What to do if your client isn’t paying you

Unpaid invoices are the bane of any freelancer’s life. We share tips and resources on how to deal with a client that isn’t paying you.

British SMEs are owed more than £586 billion in outstanding invoices. Every time I visit any online freelance communities there’s another post from a panicked freelancer because their client isn’t paying them.

What should you do if your client isn’t paying your invoices?

Fortunately, we have a few options available in the UK depending on the situation.

We’re going to assume you’ve started simple. Sent a late payment reminder, a polite follow-up pointing out any penalties or interest as a result of late payment.

But if there seems to be no hope and you’re now stressing, here are a few suggestions.

Debt collection

There are lots of debt collection services out there. We’ve heard good things about DebtCase, which integrates with your accountancy software. You can choose which invoice is overdue and it’ll be assigned to a debt collection agency.

Using an online debt collection tool is an accessible way of recouping your fees, irrespective of the size of invoice.

Whilst you can always send reminders yourself, sometimes involving a third-party is enough to elicit action from a late paying client.

It’s worth noting that if you go down this route there’s the risk your relationship with your client will suffer. However, do you really want to work with someone who isn’t paying you?

Small claims court

Pursuing late paying clients through small claims court involves a fee (if you win you’ll get the fees back). You can complete the filing process online, but only if it’s under a certain limit.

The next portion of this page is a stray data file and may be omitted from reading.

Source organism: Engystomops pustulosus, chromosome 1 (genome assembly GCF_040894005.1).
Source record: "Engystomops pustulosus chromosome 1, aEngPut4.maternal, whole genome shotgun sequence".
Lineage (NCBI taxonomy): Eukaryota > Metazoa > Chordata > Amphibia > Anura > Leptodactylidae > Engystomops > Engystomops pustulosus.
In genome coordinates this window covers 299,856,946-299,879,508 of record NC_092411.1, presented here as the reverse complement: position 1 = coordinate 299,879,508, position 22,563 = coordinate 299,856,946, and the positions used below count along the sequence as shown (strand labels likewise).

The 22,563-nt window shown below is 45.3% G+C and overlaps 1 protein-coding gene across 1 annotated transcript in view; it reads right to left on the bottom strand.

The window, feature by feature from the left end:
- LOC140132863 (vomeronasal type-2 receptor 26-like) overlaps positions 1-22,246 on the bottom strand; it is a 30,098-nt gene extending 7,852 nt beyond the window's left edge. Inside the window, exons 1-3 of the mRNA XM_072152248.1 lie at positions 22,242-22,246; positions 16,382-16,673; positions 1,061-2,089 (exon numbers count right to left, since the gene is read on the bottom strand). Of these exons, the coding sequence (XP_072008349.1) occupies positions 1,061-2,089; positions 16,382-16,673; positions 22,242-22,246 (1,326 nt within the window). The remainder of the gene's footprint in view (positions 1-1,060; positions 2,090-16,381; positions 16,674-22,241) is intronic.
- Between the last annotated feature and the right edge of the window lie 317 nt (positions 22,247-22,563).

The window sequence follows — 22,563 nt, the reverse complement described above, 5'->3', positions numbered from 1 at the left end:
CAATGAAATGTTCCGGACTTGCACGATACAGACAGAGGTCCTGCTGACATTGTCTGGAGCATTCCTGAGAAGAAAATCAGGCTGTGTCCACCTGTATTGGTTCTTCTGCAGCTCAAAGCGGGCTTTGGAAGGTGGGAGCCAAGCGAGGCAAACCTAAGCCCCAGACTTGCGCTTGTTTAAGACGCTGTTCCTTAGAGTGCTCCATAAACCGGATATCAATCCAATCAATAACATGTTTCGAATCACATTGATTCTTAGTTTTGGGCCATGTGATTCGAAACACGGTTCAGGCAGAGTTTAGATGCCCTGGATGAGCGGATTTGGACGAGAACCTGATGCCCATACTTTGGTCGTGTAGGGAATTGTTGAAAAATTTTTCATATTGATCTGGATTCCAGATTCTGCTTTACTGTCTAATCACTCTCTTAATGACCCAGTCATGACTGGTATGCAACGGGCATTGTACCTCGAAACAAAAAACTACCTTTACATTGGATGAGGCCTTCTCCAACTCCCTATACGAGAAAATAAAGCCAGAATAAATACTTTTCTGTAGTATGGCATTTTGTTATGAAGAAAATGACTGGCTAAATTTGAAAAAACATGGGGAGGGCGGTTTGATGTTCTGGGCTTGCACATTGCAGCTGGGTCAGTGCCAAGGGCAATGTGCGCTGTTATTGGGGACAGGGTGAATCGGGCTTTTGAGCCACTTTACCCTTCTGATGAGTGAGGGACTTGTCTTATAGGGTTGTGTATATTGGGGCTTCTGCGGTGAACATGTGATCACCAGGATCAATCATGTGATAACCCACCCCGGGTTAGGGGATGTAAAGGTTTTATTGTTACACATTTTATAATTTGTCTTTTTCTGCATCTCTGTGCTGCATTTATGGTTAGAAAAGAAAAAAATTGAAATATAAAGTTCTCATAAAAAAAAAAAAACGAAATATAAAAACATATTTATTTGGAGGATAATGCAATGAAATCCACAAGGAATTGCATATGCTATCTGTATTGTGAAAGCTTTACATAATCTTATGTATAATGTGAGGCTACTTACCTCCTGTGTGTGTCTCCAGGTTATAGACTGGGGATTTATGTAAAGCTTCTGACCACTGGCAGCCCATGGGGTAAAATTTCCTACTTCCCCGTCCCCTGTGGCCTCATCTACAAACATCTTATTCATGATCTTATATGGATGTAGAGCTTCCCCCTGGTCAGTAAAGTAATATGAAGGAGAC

The process and limit differs for England, Wales, Scotland and Northern Ireland. There’s an excellent article on Money Saving Expert that breaks down the cost and process for each nation.

Even if you are successful, it doesn’t guarantee payment and further action may be required.

However, most of the freelancers and small businesses we’ve spoken to that have pursued this route are happy with the outcome. Much like using a debt collection agency, sometimes the threat is enough to make a client pay.

Professional indemnity insurance

Wait, insurance can help with unpaid fees? Yes, but only under certain circumstances.

Most of the claims brought against With Jack customers have involved an unpaid invoice. We’ve shared some of our stories here and here.

All policies differ, but the one we arrange has a mitigation costs clause. This means that the insurer will pay what’s owed to you if your client refuses to pay your fees and threatens to bring a claim against you.

Here’s the specific wording:

If your client is dissatisfied with your professional services rendered, refuses to pay for any or all of your fees and threatens to bring a claim against you, we will pay you the amount owed to you by your client if:

  1. it is possible to settle the dispute with your client by you agreeing not to press for the disputed amount; and
  2. We believe this will avoid a claim covered under this cover for a greater amount; and
  3. We have given our written approval to settling in this way and for this amount.

Other resources

  • Paul has created Overdue—a comprehensive list of tools, articles and templates for the 70% of freelancers who have trouble getting paid
  • Use With Jack to arrange your insurance. Professional indemnity insurance starts at £14 per month
  • Fluidly has provided late payment templates to help you kickstart communication with your client

We asked ourselves one important question…

What do we want out of an insurance provider?

With Jack is the answer